Can Police Officers Search Through My Smartphone?
You've been pulled over for swerving slightly out of your lane, and the officer says he smells the odor of alcohol coming from your car. It's actually the "leather" scented freshener that you asked for at the car wash...which smells oddly like cheap whiskey.
But you DID have a couple of drinks at dinner, and although you felt fine to drive, you don't feel comfortable taking the field sobriety tests. So, you refuse. You know what happens next. You get arrested. Upon the initial stop, the officer asked you why you swerved, and you told him the truth - it was because a text message "dinged" on your phone, and you glanced down at it for a split second. Now, the officer wants to look through your smart phone to see whether your phone actually "dinged" or not. You don't want him to look through your phone right now because there are confidential text messages from a high profile client and possibly a sexual photograph or two of your wife in there - you can't remember if you deleted them! But can he look through your phone despite your protests? Can he look through it without taking the time to get a warrant? The answers may surprise you. The Supreme Court of the United States (SCOTUS) has a new issue to tackle—can police seize and search smartphones? Do they need a warrant to do so? Most people know that police typically need a warrant to search their home, and in many cases, they need to seek a warrant to search a car. But what about your fifth limb, your phone? The answer, unfortunately, is unclear. Most of the folks reading this article are in Texas, so I will focus on the law as it relates to the 5th Circuit. In the 5th Circuit, we are currently bound by the holding in U.S. v. Finley, a 2007 case, involving an arrest of a suspect for distribution of drugs. After a lawful arrest, the officer removed Mr. Finley's flip-style cell phone from Finley's pocket. At the station, the officer searched the phone's call log and text messages (without a warrant) hoping to find evidence of who else was involved in the alleged drug ring. Evidence found on the phone caused Finley to incur enhanced charges. Finley sought to suppress the evidence found on the phone, claiming that the search was illegal, and the police could not search it without a warrant. The 5th Circuit disagreed, holding that the warrantless search of a person extends to "containers" found on that person, and a cell phone was a "container."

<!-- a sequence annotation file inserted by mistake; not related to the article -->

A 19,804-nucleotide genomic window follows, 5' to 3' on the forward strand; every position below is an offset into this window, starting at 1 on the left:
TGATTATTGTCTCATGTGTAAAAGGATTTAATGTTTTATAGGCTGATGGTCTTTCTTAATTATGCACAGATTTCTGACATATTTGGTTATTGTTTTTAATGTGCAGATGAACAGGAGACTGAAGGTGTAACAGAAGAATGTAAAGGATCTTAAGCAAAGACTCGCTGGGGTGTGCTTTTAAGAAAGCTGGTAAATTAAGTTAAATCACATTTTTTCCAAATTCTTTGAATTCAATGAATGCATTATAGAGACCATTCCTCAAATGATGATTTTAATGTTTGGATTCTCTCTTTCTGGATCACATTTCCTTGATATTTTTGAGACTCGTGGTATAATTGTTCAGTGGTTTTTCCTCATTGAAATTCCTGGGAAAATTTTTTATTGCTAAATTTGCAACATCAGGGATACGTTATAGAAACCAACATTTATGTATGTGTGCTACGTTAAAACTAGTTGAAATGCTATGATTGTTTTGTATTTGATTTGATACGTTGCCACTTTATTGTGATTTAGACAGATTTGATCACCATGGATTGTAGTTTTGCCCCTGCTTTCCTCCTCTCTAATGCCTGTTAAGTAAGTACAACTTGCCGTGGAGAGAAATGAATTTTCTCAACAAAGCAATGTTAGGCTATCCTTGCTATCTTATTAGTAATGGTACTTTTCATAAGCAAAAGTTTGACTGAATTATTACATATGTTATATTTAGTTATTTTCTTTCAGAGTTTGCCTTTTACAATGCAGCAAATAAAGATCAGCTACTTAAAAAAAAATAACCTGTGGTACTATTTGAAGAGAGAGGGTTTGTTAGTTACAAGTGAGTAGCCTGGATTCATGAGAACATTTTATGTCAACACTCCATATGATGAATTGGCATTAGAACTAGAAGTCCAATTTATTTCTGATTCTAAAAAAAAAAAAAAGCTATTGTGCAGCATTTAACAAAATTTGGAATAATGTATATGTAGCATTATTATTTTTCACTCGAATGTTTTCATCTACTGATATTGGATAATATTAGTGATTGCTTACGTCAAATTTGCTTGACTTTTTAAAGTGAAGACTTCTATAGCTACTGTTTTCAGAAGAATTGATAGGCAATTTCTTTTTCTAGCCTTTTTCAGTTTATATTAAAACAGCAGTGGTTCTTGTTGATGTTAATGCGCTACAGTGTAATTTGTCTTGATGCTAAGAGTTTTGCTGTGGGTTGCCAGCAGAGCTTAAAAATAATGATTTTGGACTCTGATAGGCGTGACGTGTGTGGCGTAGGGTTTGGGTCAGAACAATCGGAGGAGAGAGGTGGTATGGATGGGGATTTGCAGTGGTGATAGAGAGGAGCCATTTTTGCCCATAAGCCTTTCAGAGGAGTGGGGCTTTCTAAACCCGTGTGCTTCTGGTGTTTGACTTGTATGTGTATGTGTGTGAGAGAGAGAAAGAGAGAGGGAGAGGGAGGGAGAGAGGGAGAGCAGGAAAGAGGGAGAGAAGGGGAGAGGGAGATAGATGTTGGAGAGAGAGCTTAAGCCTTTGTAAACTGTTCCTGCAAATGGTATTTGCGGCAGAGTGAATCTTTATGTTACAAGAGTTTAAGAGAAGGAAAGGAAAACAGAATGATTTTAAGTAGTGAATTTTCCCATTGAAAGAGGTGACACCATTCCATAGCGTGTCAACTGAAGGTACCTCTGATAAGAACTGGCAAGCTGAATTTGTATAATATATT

What is a Container, Really?
The Circuits are split right now on whether officers can search smart phones without a warrant. Other Circuits don't believe that cell phones are "containers" in the traditional sense because in the past, the definition of "containers" has typically referred to cigarette packs, storage lockers, briefcases, and other tangible items that don't store a person's living record. Very soon, SCOTUS will likely issue a ruling that sets a clear precedent across the county. Opponents of warrantless searches of cell phones argue that warrantless searches of a person's phone violate our Fourth Amendment right to privacy. The opponents say that smart phones are mini personal computers that can store huge amounts of personal information, far in excess of what could be held in other "containers." And by accessing smart phones, the government would have unlimited access to data about a person's friends, relatives, lovers, bank accounts, intimate sexual encounters, embarrassing legal problems and debts. As such, a search incident to arrest could become a search of medical records, banking activity, and work-related emails that have no bearing on the actions that led to a suspect’s arrest.
Although some officers, when rifling through the contents of a person's smart phone, would undoubtedly limit their search to relevant evidence, other officers would certainly abuse this power. Just a few years ago in Culpeper, VA, officers arrested a teacher for DUI, and while searching through his phone, found and distributed naked photos of the teacher's girlfriend. The officers allegedly even sent out calls on the police radio inviting other officers to come in and look at the photos. See http://fredericksburg.com/News/FLS/2009/042009/04232009/461295
May the Fourth Be With You Currently, the Supreme Court observes two cases from the early 1970s that suggest that warrants may not be required for searches of phones. However, those cases (U.S. v. Robinson and U.S. v. Edwards) were from a different era, and some say they should have no place in a smartphone debate. These two cases were the foundation that “things” like briefcases, cigarette cases, and clothes could be searched without a warrant after a suspect has been arrested. Are smartphones more than a container nowadays, and where is that line drawn? For now, in Texas at least, phones are containers, and officers can search through all of their contents without a warrant.